[Excerpt from “Section 1: Summary of the conclusions”] In Chapter 9, Stewart defends the thesis that if non-reductive physicalism is true, then, contrary to a widespread belief, death does not bring about eternal oblivion, a permanent cessation of the stream of consciousness at the moment of death. Stewart argues that the stream of consciousness continues after death—devoid of the body’s former memories and personality traits—and it does so as the stream of consciousness of new, freshly conscious bodies (other humans, animals, etc., that are conceived and develop consciousness). And so, any permanent cessation of the stream of consciousness at the moment of death is impossible as long as new, freshly conscious bodies come to exist. Consciousness is defined here as awareness, and is not limited to self-awareness (i.e., the recognition of one’s awareness). This general thesis does not specify when in the future those new, freshly conscious bodies must have come into being. This thesis has been independently defended by several authors.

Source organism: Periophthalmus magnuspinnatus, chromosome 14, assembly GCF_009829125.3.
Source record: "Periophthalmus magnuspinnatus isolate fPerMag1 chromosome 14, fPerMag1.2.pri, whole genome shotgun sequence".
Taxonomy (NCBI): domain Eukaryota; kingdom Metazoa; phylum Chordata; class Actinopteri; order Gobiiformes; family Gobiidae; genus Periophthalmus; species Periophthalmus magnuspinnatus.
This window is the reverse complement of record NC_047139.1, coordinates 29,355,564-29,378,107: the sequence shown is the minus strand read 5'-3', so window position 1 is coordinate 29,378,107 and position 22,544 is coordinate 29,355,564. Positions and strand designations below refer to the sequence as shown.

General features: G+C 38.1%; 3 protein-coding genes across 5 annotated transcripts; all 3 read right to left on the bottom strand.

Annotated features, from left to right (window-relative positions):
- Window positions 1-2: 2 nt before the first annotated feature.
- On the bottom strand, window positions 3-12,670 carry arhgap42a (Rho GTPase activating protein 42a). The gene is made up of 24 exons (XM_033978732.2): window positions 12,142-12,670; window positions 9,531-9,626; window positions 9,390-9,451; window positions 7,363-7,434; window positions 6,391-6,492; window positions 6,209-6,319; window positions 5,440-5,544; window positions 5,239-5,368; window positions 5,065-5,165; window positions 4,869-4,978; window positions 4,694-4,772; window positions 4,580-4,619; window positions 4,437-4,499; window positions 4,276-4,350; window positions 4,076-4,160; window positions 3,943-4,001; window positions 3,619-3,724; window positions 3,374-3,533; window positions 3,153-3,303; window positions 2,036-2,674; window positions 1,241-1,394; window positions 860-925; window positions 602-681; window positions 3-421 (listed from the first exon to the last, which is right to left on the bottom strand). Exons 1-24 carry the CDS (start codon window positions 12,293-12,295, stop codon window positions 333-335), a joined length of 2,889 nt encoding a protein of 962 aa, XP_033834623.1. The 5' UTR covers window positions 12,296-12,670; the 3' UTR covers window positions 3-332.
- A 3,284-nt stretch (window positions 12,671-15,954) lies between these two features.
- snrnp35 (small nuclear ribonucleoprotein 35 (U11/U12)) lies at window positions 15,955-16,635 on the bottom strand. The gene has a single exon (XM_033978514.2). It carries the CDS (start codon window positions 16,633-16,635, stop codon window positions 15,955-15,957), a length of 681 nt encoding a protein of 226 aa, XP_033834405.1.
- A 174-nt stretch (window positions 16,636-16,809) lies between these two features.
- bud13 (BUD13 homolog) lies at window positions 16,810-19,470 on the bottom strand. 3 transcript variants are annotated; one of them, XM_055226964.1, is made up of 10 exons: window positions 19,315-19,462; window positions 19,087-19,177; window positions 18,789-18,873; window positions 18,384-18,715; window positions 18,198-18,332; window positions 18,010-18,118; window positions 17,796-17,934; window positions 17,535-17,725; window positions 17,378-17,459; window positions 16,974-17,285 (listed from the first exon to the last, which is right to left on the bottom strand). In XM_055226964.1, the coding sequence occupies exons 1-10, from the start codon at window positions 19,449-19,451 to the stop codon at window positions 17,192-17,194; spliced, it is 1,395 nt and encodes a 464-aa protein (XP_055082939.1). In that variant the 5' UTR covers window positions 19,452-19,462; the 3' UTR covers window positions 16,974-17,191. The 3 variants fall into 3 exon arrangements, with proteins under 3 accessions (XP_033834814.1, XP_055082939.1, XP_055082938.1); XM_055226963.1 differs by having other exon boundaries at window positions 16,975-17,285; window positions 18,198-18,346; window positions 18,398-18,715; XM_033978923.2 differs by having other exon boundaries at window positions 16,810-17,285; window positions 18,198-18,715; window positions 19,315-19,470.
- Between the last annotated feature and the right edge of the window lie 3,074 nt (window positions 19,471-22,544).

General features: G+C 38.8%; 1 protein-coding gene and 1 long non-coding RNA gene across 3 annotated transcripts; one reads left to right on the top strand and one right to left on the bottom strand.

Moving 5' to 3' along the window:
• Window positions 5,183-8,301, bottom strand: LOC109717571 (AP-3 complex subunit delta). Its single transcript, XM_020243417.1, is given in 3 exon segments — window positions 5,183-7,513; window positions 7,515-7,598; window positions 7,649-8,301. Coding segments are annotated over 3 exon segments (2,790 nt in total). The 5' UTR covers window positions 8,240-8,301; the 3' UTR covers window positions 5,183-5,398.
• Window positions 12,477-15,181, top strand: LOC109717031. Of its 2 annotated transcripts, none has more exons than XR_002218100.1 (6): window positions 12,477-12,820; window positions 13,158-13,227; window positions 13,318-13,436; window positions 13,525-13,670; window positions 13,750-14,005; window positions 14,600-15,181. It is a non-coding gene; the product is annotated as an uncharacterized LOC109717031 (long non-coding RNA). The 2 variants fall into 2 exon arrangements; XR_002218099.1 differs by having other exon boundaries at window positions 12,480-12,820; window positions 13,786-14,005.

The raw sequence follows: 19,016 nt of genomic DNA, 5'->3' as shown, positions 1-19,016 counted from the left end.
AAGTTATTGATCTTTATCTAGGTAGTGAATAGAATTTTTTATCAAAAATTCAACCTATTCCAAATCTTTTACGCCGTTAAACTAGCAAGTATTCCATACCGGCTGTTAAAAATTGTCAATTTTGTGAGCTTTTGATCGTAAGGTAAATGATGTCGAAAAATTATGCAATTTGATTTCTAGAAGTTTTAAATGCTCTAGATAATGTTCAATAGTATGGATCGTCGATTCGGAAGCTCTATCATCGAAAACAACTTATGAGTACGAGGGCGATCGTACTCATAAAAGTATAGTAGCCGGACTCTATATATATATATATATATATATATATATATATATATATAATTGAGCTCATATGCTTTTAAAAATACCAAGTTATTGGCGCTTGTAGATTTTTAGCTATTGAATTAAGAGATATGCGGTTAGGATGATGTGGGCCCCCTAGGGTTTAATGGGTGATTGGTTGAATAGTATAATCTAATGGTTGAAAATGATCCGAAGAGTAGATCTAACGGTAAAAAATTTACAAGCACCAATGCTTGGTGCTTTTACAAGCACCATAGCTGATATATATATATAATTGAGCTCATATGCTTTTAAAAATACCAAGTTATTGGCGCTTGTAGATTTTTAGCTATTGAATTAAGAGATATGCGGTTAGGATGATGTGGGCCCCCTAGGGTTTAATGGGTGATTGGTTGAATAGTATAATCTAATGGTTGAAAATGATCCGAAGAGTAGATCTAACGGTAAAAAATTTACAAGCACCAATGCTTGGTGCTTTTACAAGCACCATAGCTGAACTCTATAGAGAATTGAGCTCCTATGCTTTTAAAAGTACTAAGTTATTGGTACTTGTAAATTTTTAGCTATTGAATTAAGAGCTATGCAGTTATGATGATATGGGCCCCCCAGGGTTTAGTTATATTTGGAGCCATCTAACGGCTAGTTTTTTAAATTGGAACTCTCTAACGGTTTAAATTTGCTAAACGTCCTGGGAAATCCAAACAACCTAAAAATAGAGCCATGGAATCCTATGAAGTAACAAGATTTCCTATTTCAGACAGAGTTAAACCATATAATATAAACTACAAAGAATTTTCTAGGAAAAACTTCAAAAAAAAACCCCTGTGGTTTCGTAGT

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The Principles of Psychology.William James - 1891 - International Journal of Ethics 1 (2):143-169.
Death, Nothingness, and Subjectivity.Thomas W. Clark - 1995 - In Daniel Kolak & R. Martin (eds.), The Experience of Philosophy. Wadsworth Publishing. pp. 15-20.

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